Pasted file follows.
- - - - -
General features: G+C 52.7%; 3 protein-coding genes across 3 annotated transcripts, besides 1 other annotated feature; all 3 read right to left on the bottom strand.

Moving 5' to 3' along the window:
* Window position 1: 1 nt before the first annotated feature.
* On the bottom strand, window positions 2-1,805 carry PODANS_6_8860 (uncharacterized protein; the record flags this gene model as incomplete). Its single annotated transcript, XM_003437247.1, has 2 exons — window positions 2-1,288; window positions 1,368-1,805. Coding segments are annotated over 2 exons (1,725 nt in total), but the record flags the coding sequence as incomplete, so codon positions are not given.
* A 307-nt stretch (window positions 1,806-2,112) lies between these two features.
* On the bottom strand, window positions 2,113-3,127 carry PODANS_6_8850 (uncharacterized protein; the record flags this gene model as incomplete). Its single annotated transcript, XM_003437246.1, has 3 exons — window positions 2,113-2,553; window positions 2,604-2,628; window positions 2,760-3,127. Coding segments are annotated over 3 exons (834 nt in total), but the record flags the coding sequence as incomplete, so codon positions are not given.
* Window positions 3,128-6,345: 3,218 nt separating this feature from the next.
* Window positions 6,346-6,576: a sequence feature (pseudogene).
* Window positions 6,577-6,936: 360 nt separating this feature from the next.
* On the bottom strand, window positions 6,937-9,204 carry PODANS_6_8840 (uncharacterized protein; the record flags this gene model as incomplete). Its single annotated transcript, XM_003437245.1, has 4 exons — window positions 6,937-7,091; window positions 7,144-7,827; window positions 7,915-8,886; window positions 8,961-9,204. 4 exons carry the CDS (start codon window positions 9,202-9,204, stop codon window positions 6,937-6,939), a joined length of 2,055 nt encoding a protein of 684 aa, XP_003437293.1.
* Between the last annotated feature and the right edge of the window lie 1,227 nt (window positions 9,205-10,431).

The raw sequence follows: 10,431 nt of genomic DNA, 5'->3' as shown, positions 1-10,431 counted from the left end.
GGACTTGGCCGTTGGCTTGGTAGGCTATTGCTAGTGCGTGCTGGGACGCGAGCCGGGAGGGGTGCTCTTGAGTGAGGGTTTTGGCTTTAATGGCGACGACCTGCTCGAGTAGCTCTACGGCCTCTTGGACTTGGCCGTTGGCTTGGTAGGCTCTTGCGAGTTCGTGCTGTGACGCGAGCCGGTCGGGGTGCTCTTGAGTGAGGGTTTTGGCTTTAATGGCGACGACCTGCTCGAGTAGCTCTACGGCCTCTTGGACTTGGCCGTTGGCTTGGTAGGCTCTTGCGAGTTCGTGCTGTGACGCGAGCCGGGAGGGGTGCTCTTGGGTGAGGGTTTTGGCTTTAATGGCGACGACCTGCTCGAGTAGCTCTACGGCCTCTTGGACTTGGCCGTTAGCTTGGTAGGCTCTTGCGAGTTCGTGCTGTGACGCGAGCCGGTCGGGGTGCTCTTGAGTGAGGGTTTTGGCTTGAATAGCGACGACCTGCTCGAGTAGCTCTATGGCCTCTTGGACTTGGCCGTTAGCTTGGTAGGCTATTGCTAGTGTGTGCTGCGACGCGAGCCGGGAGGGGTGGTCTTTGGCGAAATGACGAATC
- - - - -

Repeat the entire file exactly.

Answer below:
General features: G+C 52.7%; 3 protein-coding genes across 3 annotated transcripts, besides 1 other annotated feature; all 3 read right to left on the bottom strand.

Moving 5' to 3' along the window:
* Window position 1: 1 nt before the first annotated feature.
* On the bottom strand, window positions 2-1,805 carry PODANS_6_8860 (uncharacterized protein; the record flags this gene model as incomplete). Its single annotated transcript, XM_003437247.1, has 2 exons — window positions 2-1,288; window positions 1,368-1,805. Coding segments are annotated over 2 exons (1,725 nt in total), but the record flags the coding sequence as incomplete, so codon positions are not given.
* A 307-nt stretch (window positions 1,806-2,112) lies between these two features.
* On the bottom strand, window positions 2,113-3,127 carry PODANS_6_8850 (uncharacterized protein; the record flags this gene model as incomplete). Its single annotated transcript, XM_003437246.1, has 3 exons — window positions 2,113-2,553; window positions 2,604-2,628; window positions 2,760-3,127. Coding segments are annotated over 3 exons (834 nt in total), but the record flags the coding sequence as incomplete, so codon positions are not given.
* Window positions 3,128-6,345: 3,218 nt separating this feature from the next.
* Window positions 6,346-6,576: a sequence feature (pseudogene).
* Window positions 6,577-6,936: 360 nt separating this feature from the next.
* On the bottom strand, window positions 6,937-9,204 carry PODANS_6_8840 (uncharacterized protein; the record flags this gene model as incomplete). Its single annotated transcript, XM_003437245.1, has 4 exons — window positions 6,937-7,091; window positions 7,144-7,827; window positions 7,915-8,886; window positions 8,961-9,204. 4 exons carry the CDS (start codon window positions 9,202-9,204, stop codon window positions 6,937-6,939), a joined length of 2,055 nt encoding a protein of 684 aa, XP_003437293.1.
* Between the last annotated feature and the right edge of the window lie 1,227 nt (window positions 9,205-10,431).

The raw sequence follows: 10,431 nt of genomic DNA, 5'->3' as shown, positions 1-10,431 counted from the left end.
GGACTTGGCCGTTGGCTTGGTAGGCTATTGCTAGTGCGTGCTGGGACGCGAGCCGGGAGGGGTGCTCTTGAGTGAGGGTTTTGGCTTTAATGGCGACGACCTGCTCGAGTAGCTCTACGGCCTCTTGGACTTGGCCGTTGGCTTGGTAGGCTCTTGCGAGTTCGTGCTGTGACGCGAGCCGGTCGGGGTGCTCTTGAGTGAGGGTTTTGGCTTTAATGGCGACGACCTGCTCGAGTAGCTCTACGGCCTCTTGGACTTGGCCGTTGGCTTGGTAGGCTCTTGCGAGTTCGTGCTGTGACGCGAGCCGGGAGGGGTGCTCTTGGGTGAGGGTTTTGGCTTTAATGGCGACGACCTGCTCGAGTAGCTCTACGGCCTCTTGGACTTGGCCGTTAGCTTGGTAGGCTCTTGCGAGTTCGTGCTGTGACGCGAGCCGGTCGGGGTGCTCTTGAGTGAGGGTTTTGGCTTGAATAGCGACGACCTGCTCGAGTAGCTCTATGGCCTCTTGGACTTGGCCGTTAGCTTGGTAGGCTATTGCTAGTGTGTGCTGCGACGCGAGCCGGGAGGGGTGGTCTTTGGCGAAATGACGAATC